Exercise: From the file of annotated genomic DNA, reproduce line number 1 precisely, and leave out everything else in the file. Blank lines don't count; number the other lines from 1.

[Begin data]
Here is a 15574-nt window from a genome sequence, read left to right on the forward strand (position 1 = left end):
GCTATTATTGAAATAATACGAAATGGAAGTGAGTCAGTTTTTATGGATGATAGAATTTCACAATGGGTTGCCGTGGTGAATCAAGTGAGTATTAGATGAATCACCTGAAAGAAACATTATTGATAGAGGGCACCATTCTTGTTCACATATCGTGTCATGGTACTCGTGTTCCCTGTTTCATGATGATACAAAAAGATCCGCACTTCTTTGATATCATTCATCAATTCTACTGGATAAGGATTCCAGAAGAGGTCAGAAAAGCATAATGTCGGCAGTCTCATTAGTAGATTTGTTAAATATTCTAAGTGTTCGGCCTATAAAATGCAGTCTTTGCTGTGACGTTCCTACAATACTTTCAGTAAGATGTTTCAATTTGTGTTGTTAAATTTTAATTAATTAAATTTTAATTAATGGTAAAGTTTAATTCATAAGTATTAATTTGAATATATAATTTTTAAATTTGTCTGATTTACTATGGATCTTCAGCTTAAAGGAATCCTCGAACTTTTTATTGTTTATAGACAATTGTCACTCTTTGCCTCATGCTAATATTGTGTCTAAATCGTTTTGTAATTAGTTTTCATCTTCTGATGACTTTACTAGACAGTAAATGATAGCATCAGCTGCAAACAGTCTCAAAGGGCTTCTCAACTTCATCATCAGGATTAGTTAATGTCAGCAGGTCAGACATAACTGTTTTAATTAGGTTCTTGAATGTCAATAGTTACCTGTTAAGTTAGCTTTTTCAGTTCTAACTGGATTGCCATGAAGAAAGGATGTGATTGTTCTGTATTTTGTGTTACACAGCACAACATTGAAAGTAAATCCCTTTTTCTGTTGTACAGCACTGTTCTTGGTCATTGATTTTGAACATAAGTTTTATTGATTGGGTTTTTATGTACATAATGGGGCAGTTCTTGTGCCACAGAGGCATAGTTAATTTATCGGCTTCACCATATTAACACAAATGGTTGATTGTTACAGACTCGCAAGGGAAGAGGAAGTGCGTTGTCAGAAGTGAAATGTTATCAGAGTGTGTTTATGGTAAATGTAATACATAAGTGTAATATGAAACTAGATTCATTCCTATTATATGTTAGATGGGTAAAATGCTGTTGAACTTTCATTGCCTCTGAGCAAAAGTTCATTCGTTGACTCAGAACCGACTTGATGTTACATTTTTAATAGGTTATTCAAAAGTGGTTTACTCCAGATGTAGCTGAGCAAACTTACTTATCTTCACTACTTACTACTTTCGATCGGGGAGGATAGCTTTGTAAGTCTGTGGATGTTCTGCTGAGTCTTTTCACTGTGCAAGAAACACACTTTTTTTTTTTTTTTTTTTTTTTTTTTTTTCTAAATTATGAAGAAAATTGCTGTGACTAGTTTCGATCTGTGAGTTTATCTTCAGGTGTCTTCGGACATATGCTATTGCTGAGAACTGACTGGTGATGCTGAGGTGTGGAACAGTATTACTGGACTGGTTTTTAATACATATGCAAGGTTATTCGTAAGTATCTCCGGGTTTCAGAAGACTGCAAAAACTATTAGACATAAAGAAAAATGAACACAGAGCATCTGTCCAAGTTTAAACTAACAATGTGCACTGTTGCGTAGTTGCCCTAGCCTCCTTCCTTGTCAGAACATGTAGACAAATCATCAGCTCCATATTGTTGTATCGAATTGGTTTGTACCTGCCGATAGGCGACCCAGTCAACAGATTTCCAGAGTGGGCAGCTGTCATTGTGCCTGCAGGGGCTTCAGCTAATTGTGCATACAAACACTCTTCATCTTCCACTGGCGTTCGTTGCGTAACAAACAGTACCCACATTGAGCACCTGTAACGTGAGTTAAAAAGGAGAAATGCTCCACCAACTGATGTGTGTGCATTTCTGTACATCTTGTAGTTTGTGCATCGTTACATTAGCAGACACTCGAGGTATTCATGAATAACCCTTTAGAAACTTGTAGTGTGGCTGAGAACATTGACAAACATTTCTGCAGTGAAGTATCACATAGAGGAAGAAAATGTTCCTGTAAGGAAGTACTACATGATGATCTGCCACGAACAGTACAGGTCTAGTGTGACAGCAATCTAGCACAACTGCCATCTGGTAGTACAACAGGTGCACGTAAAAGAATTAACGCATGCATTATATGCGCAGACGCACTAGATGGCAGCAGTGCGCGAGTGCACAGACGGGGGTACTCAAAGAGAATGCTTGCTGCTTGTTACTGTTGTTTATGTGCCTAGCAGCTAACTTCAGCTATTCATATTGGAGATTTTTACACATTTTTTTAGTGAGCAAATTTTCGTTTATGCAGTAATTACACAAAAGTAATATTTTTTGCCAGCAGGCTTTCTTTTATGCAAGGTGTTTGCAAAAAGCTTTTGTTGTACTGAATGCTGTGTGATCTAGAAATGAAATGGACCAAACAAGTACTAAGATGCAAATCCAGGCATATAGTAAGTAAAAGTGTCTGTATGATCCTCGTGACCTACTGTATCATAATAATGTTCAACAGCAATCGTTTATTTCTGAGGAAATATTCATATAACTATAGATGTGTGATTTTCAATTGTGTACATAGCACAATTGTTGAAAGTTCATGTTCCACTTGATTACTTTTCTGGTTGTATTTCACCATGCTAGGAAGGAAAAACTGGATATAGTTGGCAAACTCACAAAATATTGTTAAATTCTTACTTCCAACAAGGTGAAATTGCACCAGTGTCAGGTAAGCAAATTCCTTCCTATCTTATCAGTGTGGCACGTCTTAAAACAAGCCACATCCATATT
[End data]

Here is a 15574-nt window from a genome sequence, read left to right on the forward strand (position 1 = left end):